While the prospect of spending a long and uncomfortable day in the heat with hundreds of strangers wasn’t very appealing, we met lots of interesting people, and some who really need to get lives (I know what you’re thinking, maybe I need one too? I assure you, however, I am a U2 fan…not a fanatic). Sitting in a packed, taped off waiting area with us were some true U2 groupies who had seen the band over fifty times! Most of these people were 2-3 times my age (for the mathematically- impaired, we’re talking 40-60 year olds), and one actually had the all four band members’ autographs tattooed on his back. Others spent hours crafting cardboard signs for the band to read during the show. Amazingly, many of the people in my little U2 community came to New Jersey from distant nations like Germany, Nicaragua, Chile, and Columbia (and I thought driving five hours from Syracuse showed some true dedication)!
With a throng of die-hards camped outside Giants Stadium for good spots on the floor, I wondered how some sense of order would be maintained. I soon discovered that it was the self-assumed duty of the first fanatics on line to distribute arrival numbers and pass along event instructions to all of those behind them. No U2 tour representatives were present, and the security teams even passed off important organizational responsibilities (and their megaphones) to head nerds in the herd.
After passing the time with some cardgames and random conversations with my new European and Latin American friends, our line eventually moved towards the stadium’s entry gates for “The Running of the Geeks.” Once the gates opened and security checks were completed, everyone on the line began a mad dash through the venue towards the stage (keep in mind, I’m talking about running on the hallowed field of the New York Giants and Jets, a fact that escaped my thoughts at the time). Fortunately, my friend and I benefited from our young legs, as we sprinted past many of those in front of us to secure two perfect spots in the front row.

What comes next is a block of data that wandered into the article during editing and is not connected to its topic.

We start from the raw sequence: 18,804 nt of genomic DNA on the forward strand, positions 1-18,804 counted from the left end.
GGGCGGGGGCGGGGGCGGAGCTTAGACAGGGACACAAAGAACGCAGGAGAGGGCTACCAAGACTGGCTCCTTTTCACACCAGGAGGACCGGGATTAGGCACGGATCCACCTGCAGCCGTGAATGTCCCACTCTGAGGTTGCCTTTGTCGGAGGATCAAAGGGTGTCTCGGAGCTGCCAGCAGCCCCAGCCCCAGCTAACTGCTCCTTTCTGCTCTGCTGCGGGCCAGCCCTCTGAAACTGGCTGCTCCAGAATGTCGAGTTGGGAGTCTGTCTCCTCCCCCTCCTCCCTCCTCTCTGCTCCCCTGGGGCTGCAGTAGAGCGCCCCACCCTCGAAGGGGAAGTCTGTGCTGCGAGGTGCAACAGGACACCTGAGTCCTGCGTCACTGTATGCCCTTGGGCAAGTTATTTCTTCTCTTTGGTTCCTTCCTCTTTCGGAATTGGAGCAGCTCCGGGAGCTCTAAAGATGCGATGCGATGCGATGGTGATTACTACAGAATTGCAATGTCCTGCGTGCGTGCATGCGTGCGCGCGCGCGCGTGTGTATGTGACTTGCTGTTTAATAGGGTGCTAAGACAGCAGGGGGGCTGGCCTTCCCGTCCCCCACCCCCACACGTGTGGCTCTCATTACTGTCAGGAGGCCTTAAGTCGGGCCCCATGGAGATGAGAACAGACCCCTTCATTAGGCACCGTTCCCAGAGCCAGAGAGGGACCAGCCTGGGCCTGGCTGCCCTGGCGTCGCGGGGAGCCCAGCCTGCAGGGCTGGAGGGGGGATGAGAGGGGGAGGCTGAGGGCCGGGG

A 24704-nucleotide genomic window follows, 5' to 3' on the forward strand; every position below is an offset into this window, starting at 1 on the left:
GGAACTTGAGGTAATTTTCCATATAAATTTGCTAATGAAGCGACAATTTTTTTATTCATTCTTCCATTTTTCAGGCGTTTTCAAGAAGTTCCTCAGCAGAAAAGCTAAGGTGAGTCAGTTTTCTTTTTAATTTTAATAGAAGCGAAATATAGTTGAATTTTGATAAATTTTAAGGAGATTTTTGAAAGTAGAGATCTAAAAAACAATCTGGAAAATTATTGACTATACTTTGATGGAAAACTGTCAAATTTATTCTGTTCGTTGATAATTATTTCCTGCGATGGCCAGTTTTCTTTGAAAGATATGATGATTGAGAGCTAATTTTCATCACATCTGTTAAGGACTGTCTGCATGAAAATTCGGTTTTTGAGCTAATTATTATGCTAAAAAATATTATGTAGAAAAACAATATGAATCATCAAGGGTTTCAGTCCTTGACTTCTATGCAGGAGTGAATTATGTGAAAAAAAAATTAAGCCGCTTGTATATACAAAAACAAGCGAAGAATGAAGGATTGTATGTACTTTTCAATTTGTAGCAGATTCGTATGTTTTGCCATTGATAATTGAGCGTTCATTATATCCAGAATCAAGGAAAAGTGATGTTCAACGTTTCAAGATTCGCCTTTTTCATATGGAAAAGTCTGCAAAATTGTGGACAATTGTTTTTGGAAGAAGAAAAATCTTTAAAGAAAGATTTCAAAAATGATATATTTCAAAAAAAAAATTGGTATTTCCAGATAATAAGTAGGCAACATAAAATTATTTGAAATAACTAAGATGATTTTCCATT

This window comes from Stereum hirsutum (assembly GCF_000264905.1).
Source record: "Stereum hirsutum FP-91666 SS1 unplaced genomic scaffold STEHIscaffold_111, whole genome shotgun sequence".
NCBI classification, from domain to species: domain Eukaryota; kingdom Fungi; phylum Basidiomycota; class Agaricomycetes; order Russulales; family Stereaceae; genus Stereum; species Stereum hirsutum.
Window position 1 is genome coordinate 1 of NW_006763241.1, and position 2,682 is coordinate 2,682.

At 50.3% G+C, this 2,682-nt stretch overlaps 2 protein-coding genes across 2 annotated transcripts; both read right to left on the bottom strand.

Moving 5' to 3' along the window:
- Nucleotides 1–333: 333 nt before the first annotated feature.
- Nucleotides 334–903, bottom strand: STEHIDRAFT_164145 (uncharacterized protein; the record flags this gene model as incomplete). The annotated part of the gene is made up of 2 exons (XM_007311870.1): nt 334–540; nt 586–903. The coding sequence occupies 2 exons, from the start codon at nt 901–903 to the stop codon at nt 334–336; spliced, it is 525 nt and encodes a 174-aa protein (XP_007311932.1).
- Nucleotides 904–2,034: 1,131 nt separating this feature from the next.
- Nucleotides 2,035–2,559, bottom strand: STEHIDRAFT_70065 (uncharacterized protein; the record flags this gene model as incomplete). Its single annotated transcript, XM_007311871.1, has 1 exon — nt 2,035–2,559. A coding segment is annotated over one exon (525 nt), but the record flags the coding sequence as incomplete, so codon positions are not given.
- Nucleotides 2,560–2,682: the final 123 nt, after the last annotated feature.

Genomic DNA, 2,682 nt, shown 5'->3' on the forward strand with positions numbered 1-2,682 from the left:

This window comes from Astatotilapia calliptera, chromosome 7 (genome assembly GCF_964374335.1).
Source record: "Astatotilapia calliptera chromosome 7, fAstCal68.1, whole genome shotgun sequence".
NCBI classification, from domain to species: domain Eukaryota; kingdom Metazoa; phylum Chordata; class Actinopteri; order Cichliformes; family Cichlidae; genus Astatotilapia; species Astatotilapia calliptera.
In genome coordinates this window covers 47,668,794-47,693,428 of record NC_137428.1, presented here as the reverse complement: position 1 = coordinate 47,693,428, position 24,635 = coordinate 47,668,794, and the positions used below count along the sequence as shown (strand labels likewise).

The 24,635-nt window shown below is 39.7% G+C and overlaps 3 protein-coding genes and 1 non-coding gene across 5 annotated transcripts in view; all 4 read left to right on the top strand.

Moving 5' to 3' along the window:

I’m never really picky about where I sit at concerts, but being in the front row for your favorite live band provides an unmatchable rush. Seeing such a grand musical production from up close truly helps you appreciate the energy and talent that goes into an amazing concert experience. Both Giants Stadium performances were outstanding and seeing the band perform in an intimate setting at SNL put a great cap on what was an incredible musical ride. Seeing U2 again after a four year hiatus allowed me to meet a diverse community of people sharing a common bond. But most of all it helped me realize just how special the band and their music are to me.
While Bono & Co. have taken my love of watching live music to a new level, I’ve recently discovered the thrill of actually performing music for others. I’m slowly learning how to handle the acoustic guitar, and a few months ago I played (with Bryan’s band) in two local bars. While I’m not exactly Eric Clapton, playing for a crowd of friends was a highlight of my summer. I enjoyed my live music collaborations so much that I’ve even come full “Fab Four” circle and ordered the new “Beatles: Rock Band.” Can U2: Rock Band be far behind?
(All photos by A.Bank)